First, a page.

From the following blog: "Ten Reasons: the observations of a seditious catechist"
In a fascinating, recently made-available interview with Mike Aquilina, historian and sociologist Rodney Stark shows what really made the early Church grow and thrive:
You also argue for steady growth by individual conversions rather than by mass conversions. Why?
RS: We don't have a single documented case of mass conversion. Yes, there's the passage in the Book of Acts, and I'm not one of these people who say, "Don't trust the Bible." But you've got to understand what people meant by numbers in those times. Numbers were rhetorical exercises. You'd say a million when you really meant a hundred. What you're really saying is "lots." In Acts, I think the numbers are meant to say, "Look, wonderful things are happening." If the historical demographers are right, Jerusalem had about 25,000 people in it at the time. So if you start talking about eight or ten thousand converts, that's a little bit out of scale.
What about forced conversions?
RS: There weren't any in the time I'm talking about. Constantine didn't cause the triumph of Christianity. He rode off it. In fact, I'll go so far as to say he had many harmful effects. I don't believe establishment is good for churches. It gets them involved in the worldly realm in ways that are unsuitable and corrupting. By the end of Constantine's reign, we see people competing madly to become bishops because of the money. After that, Christianity was no longer a person-to-person movement.
Emperor Constantine did not so much ensure Christianity's success as acknowledge it. Constantine's edict of toleration in 313 was overdue recognition that the Church had already won the empire.
You look at the spread of Christianity beyond the empire, and you see that it was almost entirely by treaty and by baptizing kings. I think one reason medieval church attendance was so bad in Scandinavia and Germany was that these people weren't really Christians. If it hadn't been for the establishment of the Church, they might have been. Their lands would have become Christian because many people would have gone door-to-door to make Christians out of them -- and then baptized the king. It was bad for the Church. I think the current pope would agree with me; I think most medieval popes would have me burned for saying this.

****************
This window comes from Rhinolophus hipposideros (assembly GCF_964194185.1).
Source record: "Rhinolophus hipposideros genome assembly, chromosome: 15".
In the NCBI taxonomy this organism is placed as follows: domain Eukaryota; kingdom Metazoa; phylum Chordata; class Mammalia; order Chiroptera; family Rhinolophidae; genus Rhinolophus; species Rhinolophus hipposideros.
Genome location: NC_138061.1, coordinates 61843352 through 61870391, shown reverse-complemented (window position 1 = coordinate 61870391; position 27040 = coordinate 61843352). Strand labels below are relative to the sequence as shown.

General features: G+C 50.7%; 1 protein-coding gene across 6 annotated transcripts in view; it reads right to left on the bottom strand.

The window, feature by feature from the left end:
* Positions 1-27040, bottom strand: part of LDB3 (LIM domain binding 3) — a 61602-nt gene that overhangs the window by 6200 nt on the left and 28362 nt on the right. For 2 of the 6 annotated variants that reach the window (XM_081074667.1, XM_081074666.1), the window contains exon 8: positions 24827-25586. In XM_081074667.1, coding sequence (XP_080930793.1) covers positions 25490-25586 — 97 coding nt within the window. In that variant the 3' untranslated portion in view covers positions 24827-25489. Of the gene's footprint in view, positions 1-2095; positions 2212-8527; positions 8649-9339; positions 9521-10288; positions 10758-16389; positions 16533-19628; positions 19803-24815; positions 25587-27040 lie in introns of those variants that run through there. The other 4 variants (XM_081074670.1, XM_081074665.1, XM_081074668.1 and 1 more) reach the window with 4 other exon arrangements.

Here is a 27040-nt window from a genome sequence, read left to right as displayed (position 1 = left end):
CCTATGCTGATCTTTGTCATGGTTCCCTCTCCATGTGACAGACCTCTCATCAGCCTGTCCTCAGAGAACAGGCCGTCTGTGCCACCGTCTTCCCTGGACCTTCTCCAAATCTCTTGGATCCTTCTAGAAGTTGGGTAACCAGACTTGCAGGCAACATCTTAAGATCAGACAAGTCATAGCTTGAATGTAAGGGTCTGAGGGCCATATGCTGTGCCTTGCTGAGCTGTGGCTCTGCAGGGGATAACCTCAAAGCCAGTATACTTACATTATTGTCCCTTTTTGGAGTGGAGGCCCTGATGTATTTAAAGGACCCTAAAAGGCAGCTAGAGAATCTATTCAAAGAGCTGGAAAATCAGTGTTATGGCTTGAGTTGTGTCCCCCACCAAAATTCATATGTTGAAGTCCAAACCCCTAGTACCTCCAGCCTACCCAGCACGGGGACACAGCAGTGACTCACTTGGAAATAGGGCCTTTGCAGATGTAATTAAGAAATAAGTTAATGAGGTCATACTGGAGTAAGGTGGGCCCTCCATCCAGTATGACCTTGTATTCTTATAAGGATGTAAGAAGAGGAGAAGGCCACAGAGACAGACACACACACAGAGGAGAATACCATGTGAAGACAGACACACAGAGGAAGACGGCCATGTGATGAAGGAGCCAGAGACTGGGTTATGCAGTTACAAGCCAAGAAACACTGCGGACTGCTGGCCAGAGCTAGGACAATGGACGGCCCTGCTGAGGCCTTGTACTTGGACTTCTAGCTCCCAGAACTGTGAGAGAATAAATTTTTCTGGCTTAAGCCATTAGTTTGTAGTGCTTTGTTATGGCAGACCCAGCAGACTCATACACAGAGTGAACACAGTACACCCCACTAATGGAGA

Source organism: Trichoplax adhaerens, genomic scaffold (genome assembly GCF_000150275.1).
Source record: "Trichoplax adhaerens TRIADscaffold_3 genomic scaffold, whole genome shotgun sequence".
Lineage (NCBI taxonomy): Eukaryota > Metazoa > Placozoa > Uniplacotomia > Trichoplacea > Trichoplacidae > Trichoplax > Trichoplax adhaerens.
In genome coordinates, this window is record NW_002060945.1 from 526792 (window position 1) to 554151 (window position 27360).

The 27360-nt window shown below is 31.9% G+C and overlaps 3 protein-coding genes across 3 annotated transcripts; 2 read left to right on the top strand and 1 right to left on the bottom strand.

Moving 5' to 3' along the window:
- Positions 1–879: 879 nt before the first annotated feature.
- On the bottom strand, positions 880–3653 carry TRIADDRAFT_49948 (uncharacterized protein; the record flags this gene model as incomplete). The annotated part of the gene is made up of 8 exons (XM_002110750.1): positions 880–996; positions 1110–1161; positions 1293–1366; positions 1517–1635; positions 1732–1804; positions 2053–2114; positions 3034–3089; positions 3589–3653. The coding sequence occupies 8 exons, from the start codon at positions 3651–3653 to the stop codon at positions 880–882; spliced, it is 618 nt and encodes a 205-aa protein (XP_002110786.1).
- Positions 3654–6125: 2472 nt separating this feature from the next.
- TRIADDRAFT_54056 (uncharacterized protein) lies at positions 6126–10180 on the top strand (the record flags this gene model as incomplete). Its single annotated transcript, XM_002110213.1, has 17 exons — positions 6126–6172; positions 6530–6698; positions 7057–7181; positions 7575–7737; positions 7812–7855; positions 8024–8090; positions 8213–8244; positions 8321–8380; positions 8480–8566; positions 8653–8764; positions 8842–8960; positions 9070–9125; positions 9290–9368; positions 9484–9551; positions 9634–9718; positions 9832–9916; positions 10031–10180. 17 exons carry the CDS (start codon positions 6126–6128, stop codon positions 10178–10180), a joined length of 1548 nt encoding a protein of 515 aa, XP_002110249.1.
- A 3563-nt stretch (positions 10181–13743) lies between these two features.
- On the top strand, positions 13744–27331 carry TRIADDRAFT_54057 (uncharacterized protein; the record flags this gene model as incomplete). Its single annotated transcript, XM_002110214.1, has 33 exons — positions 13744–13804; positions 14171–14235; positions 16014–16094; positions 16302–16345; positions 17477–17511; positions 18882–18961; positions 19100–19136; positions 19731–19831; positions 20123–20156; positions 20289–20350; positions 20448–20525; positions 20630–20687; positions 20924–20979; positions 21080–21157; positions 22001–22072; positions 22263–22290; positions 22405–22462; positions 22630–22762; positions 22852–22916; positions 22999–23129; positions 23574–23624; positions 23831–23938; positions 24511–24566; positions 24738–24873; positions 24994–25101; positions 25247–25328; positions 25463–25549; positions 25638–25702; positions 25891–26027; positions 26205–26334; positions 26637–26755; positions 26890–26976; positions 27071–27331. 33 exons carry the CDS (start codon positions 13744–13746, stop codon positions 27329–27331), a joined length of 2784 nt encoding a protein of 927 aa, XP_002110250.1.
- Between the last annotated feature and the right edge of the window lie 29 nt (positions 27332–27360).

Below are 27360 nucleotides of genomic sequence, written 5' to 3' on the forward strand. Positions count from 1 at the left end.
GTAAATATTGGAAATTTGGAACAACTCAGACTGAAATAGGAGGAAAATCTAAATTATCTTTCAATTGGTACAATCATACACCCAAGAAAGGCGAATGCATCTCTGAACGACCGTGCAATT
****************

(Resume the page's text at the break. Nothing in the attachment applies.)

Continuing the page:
American Catholics can understand it, though. They know how good it was for the Church to have to fight for its life in the United States. The old Protestant story was that the priest met the boat, and you had another boatload of Catholics. But that's not true; those people weren't used to going to church or contributing money. They had to be turned into Catholics. It was a remarkable feat. Posed with a challenge, the Church rose to it very well, and the American Church became a very strong Church, compared to the Latin American Church.
The received tradition is that many Christians were martyred. Yet you say that blood witnesses were few.
RS: There's a consensus among historians that the numbers weren't large at all, and that we may know the name of just about every single martyr. The Romans decided to attack the movement from the top. This would have worked with other religions because there was no bottom to paganism. Paganism was really temples on a shopping mall, and people were very casual about which ones they patronized. If the Romans knocked off the chief priest and took away government subsidy, a pagan temple would fold up.
So the empire went after Christianity the same way, thinking, "If we butcher the bishops, things will take care of themselves." Of course, it didn't work because there were 92 guys waiting in line to be bishop. That's what you get with a mass movement.
What was true then -- and true centuries later on this continent -- is still true now: Christianity is fundamentally a person-to-person movement. Studies of converts bear this out as well. While they often cite core doctrines like the Eucharist, papal authority, or the defense of human life, converts just as often tell you it was because of a person that they became Catholic. One of the tragedies of Vatican II's flawed implementation is that it clericalized the laity, convincing them that their vocation was in and around the sanctuary, where they work amongst themselves and compete with the clergy, instead of out in the world, where they can evangelize and build a civilization of love. You can read Mike Aquilina's 36-page history of the early Church for the Knights of Columbus here.